4. THE GAMENESS FACTOR. (The horse’s finish position in both of his or her last two races before the Kentucky Derby was no worse than his or her running position at the eighth pole.) This points out horses who don’t like to get passed in the final furlong. (Exceptions: Since 1955, the exceptions have been Venetian Way in 1960, Cannonade in 1974, Foolish Pleasure in 1975, Ferdinand in 1986, Silver Charm in 1997, Mine That Bird in 2009 and Super Saver in 2010, with Canonero II in 1971 unknown.)

5. THE DISTANCE FOUNDATION FACTOR. (The horse has finished at least third in a 1 1/8-mile race or longer before the Kentucky Derby.) This points out horses who have the proper foundation and/or stamina for the Kentucky Derby distance. (Exceptions: Since 1955, the only exceptions have been Kauai King in 1966, Sea Hero in 1993, Charismatic in 1999, Giacomo in 2005 and Mine That Bird in 2009.)

6. THE SUFFICIENT RACING EXPERIENCE FACTOR. (The horse has had at least six lifetime starts before the Kentucky Derby.) This points out horses who have the needed experience. (Exceptions: Since 1955, the exceptions have been Grindstone in 1996, Fusaichi Pegasus in 2000, Barbaro in 2006, Big Brown in 2008, Animal Kingdom in 2011, I’ll Have Another in 2012, American Pharoah in 2015 and Always Dreaming in 2017. Grindstone, Fusaichi Pegasus, Barbaro, I’ll Have Another, American Pharoah and Always Dreaming each had made five starts before the Kentucky Derby. Animal Kingdom had made four starts before the Kentucky Derby. Big Brown had made three starts before the Kentucky Derby.)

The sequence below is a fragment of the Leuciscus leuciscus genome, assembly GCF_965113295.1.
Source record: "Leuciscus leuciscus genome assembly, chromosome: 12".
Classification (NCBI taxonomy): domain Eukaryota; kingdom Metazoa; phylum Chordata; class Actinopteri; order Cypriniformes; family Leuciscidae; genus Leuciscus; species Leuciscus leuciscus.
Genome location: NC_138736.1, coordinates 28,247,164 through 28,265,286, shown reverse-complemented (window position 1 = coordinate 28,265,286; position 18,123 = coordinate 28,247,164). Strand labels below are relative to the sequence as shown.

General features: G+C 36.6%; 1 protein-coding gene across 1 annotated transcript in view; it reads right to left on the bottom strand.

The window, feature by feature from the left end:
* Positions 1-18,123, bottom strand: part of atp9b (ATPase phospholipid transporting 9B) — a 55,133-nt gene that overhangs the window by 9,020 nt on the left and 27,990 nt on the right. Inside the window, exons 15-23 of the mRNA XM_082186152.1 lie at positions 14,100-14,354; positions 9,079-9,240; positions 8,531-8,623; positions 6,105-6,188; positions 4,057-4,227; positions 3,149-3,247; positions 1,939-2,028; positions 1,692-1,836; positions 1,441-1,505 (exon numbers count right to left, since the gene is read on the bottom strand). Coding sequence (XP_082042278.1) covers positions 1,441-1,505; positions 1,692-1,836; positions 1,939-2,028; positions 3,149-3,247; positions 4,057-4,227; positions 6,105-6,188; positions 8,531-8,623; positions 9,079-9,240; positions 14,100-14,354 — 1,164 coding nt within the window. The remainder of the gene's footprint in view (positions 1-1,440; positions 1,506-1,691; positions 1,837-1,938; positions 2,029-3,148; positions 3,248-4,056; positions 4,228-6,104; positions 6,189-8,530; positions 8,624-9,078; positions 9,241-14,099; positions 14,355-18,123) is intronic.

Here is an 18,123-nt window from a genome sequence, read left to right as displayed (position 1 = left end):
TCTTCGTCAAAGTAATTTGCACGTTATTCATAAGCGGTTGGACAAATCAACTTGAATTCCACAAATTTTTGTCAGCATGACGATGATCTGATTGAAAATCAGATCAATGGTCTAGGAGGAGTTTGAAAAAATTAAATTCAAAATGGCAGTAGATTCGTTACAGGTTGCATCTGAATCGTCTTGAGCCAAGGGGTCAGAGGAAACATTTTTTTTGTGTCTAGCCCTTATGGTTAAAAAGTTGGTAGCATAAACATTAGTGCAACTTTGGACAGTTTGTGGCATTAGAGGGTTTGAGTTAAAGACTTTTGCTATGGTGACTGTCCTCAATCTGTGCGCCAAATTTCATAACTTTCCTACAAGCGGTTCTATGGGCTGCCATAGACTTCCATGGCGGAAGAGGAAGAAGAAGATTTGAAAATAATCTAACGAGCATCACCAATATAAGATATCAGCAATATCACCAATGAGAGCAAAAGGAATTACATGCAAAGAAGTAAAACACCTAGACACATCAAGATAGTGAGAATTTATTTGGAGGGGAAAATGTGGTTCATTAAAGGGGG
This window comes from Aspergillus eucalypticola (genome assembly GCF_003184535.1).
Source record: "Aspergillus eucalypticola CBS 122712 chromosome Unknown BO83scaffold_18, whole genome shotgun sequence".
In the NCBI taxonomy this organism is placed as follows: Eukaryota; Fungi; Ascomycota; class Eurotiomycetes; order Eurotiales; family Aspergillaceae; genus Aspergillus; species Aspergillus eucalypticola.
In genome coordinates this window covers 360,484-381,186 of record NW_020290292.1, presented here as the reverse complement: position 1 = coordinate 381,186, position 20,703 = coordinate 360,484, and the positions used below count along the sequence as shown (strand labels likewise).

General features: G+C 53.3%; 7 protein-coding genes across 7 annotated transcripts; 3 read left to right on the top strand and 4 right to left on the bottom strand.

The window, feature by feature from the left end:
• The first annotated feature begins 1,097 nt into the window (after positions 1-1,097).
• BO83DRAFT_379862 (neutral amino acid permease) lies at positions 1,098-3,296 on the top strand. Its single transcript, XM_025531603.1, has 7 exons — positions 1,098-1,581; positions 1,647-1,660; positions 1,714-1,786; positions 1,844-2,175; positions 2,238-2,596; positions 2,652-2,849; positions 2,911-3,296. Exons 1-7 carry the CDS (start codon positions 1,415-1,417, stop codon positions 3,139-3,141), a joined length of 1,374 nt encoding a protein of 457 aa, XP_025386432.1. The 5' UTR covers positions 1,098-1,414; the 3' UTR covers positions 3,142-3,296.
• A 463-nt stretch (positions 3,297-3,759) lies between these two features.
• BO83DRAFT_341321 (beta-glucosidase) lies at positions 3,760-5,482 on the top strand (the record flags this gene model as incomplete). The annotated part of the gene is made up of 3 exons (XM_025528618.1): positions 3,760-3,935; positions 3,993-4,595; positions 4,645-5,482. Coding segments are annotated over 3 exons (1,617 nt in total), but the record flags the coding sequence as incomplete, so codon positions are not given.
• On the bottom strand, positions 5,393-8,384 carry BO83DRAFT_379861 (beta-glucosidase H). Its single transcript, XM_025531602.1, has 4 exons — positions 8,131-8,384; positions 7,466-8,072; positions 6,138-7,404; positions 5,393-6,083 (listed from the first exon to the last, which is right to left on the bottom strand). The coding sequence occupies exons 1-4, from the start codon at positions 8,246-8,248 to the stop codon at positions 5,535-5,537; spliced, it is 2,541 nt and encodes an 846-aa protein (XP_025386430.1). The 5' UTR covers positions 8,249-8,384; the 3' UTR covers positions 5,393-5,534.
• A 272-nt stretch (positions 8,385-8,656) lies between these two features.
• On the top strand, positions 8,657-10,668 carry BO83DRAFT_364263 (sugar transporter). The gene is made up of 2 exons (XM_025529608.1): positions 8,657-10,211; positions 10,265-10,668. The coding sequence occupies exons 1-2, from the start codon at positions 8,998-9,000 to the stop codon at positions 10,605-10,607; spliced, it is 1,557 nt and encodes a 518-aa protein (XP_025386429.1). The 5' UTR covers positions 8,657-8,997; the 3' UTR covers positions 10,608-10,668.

7. THE NO ADDING OR REMOVING BLINKERS FACTOR. (The horse has not added blinkers or had blinkers removed in his or her final start at 3 before the Kentucky Derby.) This seems to point out that, if a horse is good enough to win the Kentucky Derby, the trainer is not searching for answers so late in the game. (Since Daily Racing Form began including blinkers in its past performances in 1987, no horse has added blinkers or had blinkers removed in his or her last start at 3 before winning the Kentucky Derby.)

8. THE RACED AS A 2-YEAR-OLD FACTOR. (The horse made at least one start as a 2-year-old.) (Exceptions: Apollo in 1882 is the only Kentucky Derby winner who didn’t race as a 2-year-old. There now have been 135 straight Kentucky Derby winners who raced as a 2-year-old. Through 2017, the score is 142-1 in terms of Kentucky Derby winners who raced at 2. Since 1937, horses unraced as a 2-year-old are a combined 0 for 61 in the Kentucky Derby. During this period, the only horses to even place or show were Hampden, who finished third in 1946; Coaltown, second in 1948; Agitate, third in 1974; Reinvested, third in 1982; Strodes Creek, second in 1994; Curlin, third in 2007; Bodemeister, second in 2012; and Battle of Midway, third in 2017.)

9. THE NOT A GELDING FACTOR. (The horse is not a gelding.) (Exceptions: Funny Cide in 2003 and Mine That Bird in 2009 are the only geldings to win the Kentucky Derby since Clyde Van Dusen in 1929.)